Much like St. Sebastian, the color orange appears twice in close succession in the poem. These echoes should set our reader's antennae twitching, as repetition is often a way that authors get us readers to, you know, Pay. Attention. But what's worth paying attention to when it comes to the color orange, anyway? In this poem, orange is a hap-hap-happy color, associated with the joy that comes with the speaker's feelings of love. It makes chromatic sense, too, as orange is a bright, warm color that wakes up our eyes and just generally cheers things up. When we see orange in this poem, we know happiness and love are there, too.
- Line 3: The you of the poem is wearing an orange shirt, which makes them look like a "better happier St. Sebastian." That's some shirt. We have one Hawaiian shirt that makes us look a little bit like Magnum P.I., but that's only in certain light, and you have to squint a lot to see it. In this case, though, orange lights up the speaker's beloved and makes him beatific.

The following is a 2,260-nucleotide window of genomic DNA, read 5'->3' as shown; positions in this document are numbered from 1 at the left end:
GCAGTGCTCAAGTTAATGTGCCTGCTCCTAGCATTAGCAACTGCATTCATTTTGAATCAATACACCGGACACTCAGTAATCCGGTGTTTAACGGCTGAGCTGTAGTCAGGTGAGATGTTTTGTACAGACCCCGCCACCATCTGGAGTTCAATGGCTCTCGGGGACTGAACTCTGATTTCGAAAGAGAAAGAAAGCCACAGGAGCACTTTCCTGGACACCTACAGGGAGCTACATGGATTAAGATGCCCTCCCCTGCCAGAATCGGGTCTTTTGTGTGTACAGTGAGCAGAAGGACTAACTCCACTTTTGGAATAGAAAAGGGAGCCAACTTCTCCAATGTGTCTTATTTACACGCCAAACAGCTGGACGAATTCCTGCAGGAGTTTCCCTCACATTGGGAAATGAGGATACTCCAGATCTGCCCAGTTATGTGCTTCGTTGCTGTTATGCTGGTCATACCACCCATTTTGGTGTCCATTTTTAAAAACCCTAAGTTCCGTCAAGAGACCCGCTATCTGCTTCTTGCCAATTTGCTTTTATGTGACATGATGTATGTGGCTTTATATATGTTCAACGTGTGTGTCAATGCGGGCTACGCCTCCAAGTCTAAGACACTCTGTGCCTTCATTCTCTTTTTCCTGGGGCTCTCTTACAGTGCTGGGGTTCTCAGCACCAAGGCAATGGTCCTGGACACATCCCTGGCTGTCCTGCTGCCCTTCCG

- Line 5: "Fluorescent tulips"? The flowers are glowing, dude. We take this to mean that the world has taken on a new radiance in light of the speaker's love for you. This joy and energy can make everything seem brighter and more vibrant. In this case, the orange of the flowers stands out as a testament to the speaker's happiness.